nirāśīr yata–cittātmā tyakta–sarva–parigrahaḥ |
śārīraṁ kevalaṁ karma kurvan nāpnoti kilviṣam ||21|| (IV)
He is nirāśīr; he is no ‘all hopes’, all expectations are all drowned; yata–cittātmā, his consciousness is completely united with the Supreme; tyakta–sarva–parigrahaḥ, all possessions, all sense of possession, all idea of storing something for the future, all that is tyakta, all given up; śārīraṁ kevalaṁ karma kurvan, he does action only bodily, inwardly there is an ocean of tranquillity, so there is no action inwardly and yet there is a manifestation of action only physically, outwardly; nāpnoti kilviṣam, therefore there is no sin that attaches to him.
yadṛcchālābhasantuṣṭo dvandvātīto vimatsaraḥ |
samaḥ siddhāv asiddhau ca kṛtvāpi na nibadhyate ||22|| (IV)
He is dvandvātīto, he has gone beyond all dualities, right or wrong, pleasure or pain, praise or insult; dvandvātīto, whether I should do this or should do that, there is no dvandvā in his consciousness; vimatsaraḥ, there is no envy, no jealousy in him; yadṛcchā–lābha–santuṣṭo, whatever is given to him, santuṣṭo, he is satisfied; samaḥ siddhāv asiddhau, he is equal in his mind whether there is success or failure; even then, kṛtvāpi na nibadhyate, he does actions and even when he does actions, he does not get bound.
gatasaṅgasya muktasya jñānāvasthitacetasaḥ |
yajñāyācarataḥ karma samagraṁ pravilīyate ||23|| (IV)
All attachment is gone gata–saṅgasya; muktasya, he is liberated; jñānāvasthita–cetasaḥ, his consciousness is seated in Knowledge; yajñāyācarataḥ karma, all actions he does as a sacrifice; karma samagraṁ pravilīyate, therefore his action is all burnt away.
A new argument begins from verse n°24. The link between 23&24 is the word: yajñā. In the last sentence of verse n°23, you have: yajñāyācarataḥ karma, sacrifice. This sacrifice has been explained in the 3rd chapter. This is now further explained in the 4th chapter, and that explanation comes here. If you read only the 3rd chapter and the description of yajñā, an impression will be created that yajñā in the 3rd chapter is the ritualistic yajñā: it is the havan, it is the lighting of the fire and throwing into it the samidh, and then giving the oblations of ghṛta. The kind of ritualistic yajñā that is being proposed in the tradition; that impression is now completely wiped out when the explanation of yajñā is given here. What is the real yajñā? The whole meaning of yajñā, and the Karma, which is done as a yajñā, is now transformed in the subsequent verses. What is it that you say: this action is done for the sake of sacrifice? You will see here, there is no reference to the ritualistic sacrifice, and yet the symbols are of ritualism:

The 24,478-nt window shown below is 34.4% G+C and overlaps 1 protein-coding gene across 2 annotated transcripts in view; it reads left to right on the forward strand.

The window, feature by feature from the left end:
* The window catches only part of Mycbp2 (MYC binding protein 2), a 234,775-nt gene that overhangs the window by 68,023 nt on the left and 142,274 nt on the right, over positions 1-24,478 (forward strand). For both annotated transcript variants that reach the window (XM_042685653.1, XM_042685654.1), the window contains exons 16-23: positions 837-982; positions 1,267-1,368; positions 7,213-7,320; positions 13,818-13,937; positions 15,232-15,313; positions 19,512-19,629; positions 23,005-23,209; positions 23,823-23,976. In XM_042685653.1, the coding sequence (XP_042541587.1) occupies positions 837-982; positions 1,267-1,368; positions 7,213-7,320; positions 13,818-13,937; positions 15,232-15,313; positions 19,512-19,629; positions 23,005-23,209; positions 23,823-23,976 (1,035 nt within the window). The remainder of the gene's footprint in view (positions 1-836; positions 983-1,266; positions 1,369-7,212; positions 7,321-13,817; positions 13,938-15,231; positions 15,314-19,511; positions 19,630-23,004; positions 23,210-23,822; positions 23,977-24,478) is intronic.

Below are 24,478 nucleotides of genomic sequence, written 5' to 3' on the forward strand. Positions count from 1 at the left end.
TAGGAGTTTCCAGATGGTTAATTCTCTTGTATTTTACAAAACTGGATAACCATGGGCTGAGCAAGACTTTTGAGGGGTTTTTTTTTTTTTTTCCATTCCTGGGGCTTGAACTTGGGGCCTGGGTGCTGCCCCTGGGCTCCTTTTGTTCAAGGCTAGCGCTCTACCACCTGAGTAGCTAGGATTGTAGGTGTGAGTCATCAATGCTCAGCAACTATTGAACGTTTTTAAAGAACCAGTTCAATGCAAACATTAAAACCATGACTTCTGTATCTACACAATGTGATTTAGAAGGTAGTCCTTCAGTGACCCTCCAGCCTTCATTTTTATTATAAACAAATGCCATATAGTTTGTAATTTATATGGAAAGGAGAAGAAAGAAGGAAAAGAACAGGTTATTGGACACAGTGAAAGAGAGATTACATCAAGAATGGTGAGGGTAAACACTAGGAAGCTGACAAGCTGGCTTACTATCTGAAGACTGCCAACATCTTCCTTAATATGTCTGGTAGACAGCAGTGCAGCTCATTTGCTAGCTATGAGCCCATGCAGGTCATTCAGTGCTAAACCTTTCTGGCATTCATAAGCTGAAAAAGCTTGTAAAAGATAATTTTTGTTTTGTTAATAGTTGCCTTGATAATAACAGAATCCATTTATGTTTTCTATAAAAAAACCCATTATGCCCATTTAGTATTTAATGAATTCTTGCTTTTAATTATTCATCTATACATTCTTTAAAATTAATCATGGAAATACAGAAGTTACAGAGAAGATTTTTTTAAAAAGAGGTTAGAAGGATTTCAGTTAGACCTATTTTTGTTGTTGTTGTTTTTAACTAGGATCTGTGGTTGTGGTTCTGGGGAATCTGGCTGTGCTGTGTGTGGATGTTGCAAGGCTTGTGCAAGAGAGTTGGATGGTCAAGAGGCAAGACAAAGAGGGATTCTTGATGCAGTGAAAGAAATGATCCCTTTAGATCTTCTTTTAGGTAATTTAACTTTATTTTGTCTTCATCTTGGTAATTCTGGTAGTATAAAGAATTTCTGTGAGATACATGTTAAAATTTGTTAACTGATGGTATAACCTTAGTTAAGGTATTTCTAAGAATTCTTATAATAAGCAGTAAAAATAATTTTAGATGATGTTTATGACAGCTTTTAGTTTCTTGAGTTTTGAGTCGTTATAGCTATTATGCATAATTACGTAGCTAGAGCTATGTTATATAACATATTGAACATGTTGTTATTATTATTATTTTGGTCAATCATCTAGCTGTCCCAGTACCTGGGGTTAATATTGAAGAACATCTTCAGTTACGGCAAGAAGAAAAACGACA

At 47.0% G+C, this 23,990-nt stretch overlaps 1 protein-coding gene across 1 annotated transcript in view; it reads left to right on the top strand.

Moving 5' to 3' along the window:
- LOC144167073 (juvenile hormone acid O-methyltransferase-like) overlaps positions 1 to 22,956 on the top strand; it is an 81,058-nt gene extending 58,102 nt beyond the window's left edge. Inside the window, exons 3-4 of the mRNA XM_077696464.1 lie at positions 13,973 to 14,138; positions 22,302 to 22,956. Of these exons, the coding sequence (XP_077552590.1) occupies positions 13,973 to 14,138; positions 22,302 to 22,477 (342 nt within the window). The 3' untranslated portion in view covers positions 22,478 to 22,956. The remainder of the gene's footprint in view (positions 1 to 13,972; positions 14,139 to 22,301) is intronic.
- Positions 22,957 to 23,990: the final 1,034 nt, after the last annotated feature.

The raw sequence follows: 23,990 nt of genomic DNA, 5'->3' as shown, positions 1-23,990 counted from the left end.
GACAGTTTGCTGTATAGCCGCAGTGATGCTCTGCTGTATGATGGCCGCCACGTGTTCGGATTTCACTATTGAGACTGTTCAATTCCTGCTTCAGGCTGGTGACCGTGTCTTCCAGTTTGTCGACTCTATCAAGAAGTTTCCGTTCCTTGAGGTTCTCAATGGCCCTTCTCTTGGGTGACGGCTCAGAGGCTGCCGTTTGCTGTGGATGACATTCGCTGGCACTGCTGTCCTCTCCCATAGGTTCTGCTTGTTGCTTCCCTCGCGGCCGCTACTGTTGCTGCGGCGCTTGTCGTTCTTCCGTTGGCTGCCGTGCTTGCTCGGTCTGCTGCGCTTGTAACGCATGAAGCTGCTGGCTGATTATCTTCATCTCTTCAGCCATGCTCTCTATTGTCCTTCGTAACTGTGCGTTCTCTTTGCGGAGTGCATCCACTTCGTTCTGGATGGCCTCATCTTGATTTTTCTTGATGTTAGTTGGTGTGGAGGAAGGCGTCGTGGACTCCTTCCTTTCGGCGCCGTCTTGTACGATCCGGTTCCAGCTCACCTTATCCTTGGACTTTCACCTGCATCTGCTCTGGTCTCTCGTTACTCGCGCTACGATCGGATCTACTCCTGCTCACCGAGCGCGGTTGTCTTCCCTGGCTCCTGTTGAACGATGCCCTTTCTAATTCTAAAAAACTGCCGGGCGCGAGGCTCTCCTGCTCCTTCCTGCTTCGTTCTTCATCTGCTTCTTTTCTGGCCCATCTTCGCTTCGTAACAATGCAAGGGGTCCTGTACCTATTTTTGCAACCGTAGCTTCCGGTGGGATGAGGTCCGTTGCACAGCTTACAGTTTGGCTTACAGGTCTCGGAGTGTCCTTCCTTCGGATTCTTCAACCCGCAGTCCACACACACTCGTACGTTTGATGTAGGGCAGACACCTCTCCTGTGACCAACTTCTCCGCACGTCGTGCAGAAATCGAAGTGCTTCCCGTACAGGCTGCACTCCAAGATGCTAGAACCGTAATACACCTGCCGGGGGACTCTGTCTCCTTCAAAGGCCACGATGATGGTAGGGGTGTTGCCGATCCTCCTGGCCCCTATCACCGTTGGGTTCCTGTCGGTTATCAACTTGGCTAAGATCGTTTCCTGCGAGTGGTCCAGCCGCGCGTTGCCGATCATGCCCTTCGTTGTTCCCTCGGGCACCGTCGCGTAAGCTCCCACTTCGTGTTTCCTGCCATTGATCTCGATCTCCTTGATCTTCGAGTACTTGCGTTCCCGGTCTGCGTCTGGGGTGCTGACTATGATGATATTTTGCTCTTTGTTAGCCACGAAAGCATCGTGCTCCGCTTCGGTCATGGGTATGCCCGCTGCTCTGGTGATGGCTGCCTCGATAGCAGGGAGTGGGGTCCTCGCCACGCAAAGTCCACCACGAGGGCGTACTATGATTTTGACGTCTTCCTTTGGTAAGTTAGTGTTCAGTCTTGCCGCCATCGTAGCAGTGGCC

brahmārpaṇaṁ brahma havir brahmāgnau brahmaṇā hutam |
brahmaiva tena gantavyaṁ brahmakarmasamādhinā ||24|| (IV)
The oblation is the yajñā, is the brahmaṇ; the fire itself is the brahma; brahma Himself is the sacrificer into the brahmaṇ. When you realise that whole world is nothing but brahmaṇ, and all actions are done as if an offering to the Supreme omnipresent Divine who is Himself brahma, who is immobile consciousness. The immobile consciousness that manifest itself in the world, and whatever action you do is by itself a sacrifice, is all given to Him: brahma sacrificing to brahmaṇ, by brahmaṇ, for brahmaṇ, into brahmaṇ, that is the meaning of yajñā. There is no ritualistic yajñā: all action, even breathing, eating, everything is nothing but yajñā; all actions. For him the act of offering is brahmaṇ; the oblation is brahmaṇ; by brahmaṇ is it offered into the fire of brahmaṇ; brahmaṇ is that which is to be attained by him who realises brahmaṇ in his actions.